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A photomontage on the cover of Nekuda, the journal of the Yesha Council of settlements, shows a settlement floating in what is supposed to be the sea and next to it the words of the poem "Dugit" ["Dinghy," and also the name of a Gaza settlement] by Natan Yonatan. The same poem also supplied the inspiration for the title of the lead article in the journal, "All its Sailors Fell Asleep," written by Uri Elitzur. "By now the world's top experts in marketing strategy should already have been here, standing by our side. By now we should have already been organized in groups, with tens and hundreds of thousands ... By now we should have been filling the city squares day and night, nonstop," Elitzur writes, accusing the settlement movement of being dormant, if not comatose, in light of the "terrible danger" that is looming in the form of Prime Minister Ariel Sharon's disengagement plan. Another veteran Yesha activist, attorney Elyakim Ha'etzni, moans: "No one is rising up. As with the Pied Piper of Hamlin or with [the false messiah] Shabtai Zvi, people are following Sharon mutely, even the best people, into the river."

What has happened to the settlers' usual show - the demonstrations in the city centers, the kids giving out stickers at intersections? The rhetoric against Sharon and against the cabinet ministers of the National Religious Party (NRP) hasn't softened. The controversy over the call to Israel Defense Forces soldiers to refuse to evacuate the settlements is also at its height. But not much more is happening. The reason is that the settlers are quick to feel, and more acutely than others, when true danger lurks for their enterprise. Israeli public opinion, or a particular political constellation, was never a consideration for them. They were always adept at bending reality to their caprices. After all, it was only after they were solidly established that they came up with the slogan "settlement in people's hearts," which was intended to win over their opponents, too, meaning the majority of the public.

Now even that slogan has become unnecessary. "Within one minute Sharon's dubious advisers brought about a situation in which a large part of the public is certain that if you strike at Kfar Darom and the other settlements of Gush Katif [the settlement bloc in the Gaza Strip] and make their residents homeless, you will thereby be saving the people of Israel," wrote Rabbi Yaakov Medan, a leading Yesha rabbi. "This fact raises retrospective harsh thoughts about the meaninglessness of actions undertaken by many from the left and the right, including the present writer, in which not inconsiderable efforts were invested to heal the rifts in the nation, to reach an orderly agreement between left and right, and to emphasize what we all have in common. In an instant, all that has unraveled."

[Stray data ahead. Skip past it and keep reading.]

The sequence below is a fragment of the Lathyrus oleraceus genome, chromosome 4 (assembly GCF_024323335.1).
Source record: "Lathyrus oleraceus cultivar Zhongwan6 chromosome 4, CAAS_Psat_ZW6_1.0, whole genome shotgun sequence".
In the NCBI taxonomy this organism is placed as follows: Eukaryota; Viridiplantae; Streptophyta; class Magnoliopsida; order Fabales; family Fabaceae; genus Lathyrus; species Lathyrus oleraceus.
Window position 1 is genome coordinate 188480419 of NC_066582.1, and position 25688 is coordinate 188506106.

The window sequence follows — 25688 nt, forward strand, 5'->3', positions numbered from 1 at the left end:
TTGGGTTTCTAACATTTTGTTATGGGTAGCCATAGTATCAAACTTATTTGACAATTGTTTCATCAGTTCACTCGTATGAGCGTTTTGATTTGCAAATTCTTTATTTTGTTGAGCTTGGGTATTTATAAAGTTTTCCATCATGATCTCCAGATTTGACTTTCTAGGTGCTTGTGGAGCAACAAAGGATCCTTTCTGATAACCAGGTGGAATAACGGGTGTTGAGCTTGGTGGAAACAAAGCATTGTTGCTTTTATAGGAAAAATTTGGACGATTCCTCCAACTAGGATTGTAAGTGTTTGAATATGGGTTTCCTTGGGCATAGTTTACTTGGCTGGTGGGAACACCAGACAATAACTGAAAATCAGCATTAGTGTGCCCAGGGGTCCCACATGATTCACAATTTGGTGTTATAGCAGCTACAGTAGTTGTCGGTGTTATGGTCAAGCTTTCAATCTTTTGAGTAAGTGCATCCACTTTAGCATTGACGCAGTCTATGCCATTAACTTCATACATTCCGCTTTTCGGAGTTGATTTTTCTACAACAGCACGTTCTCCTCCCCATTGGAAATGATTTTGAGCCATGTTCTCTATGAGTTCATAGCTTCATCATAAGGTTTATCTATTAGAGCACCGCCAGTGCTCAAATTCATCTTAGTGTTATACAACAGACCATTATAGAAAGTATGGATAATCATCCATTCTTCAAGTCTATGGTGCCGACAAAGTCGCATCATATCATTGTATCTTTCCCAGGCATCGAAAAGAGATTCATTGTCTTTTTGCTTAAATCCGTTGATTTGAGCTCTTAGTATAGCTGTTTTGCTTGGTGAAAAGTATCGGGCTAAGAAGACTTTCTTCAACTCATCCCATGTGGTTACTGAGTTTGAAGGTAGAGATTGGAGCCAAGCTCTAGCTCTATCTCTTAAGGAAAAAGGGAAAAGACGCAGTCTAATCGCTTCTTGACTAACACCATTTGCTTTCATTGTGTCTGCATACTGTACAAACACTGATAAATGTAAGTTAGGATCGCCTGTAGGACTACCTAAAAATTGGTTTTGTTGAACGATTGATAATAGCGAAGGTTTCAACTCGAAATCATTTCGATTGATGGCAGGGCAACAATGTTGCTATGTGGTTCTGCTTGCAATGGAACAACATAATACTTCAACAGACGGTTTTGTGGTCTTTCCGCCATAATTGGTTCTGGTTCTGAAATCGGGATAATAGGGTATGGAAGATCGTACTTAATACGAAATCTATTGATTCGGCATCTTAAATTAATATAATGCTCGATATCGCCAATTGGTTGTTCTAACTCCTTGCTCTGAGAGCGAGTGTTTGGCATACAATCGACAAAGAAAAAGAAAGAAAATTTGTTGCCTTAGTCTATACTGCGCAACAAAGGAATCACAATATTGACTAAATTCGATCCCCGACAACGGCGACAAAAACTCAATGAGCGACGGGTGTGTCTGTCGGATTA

Rabbi Medan can relax. Nothing has unraveled yet, because no "national understanding" was ever achieved. Not on the security importance of the settlements, not on their deep religious significance and not on the importance of Greater Israel. At most there is some sort of faith in the slogan that says one doesn't withdraw in the face of terrorism. That slogan is being recruited even by the settlers, to explain the terrible crime of the Sharon plan. In the past three and a half years, it has become more clear than ever that the settlements have become the symbol of security and political prestige at an intolerable financial cost. Hence, every withdrawal from some ramshackle outpost is tantamount not only to a searing military defeat, but also entails the loss of the investment.

Medan continues: "In the struggle that is looming for us, and with our readiness to mobilize for it with all our heart and all our soul, the truly important question of settlement in the hearts will no longer be in first place. The central question will be how ready we are to invest and sacrifice without fear in order to preserve what we believe in ... to preserve in the face of the caprices of transitory rulers." Now they're moving to defend the private project of the settlers, and that's already a far more difficult struggle than the one for an idea - a struggle that should have raised more acutely the question of "where everyone is."

It would probably not be off the mark to say that the settlers, more than others, know Sharon's plan doesn't have a leg to stand on, and therefore there is nothing to rise up against. How did MK Nissan Slomiansky (NRP) put it: "Why make decisions now? As the old saying has it, `Either the paritz [nobleman] will die or the dog will die,' and I am referring, of course, only to the plan." The dinghy can go on sailing.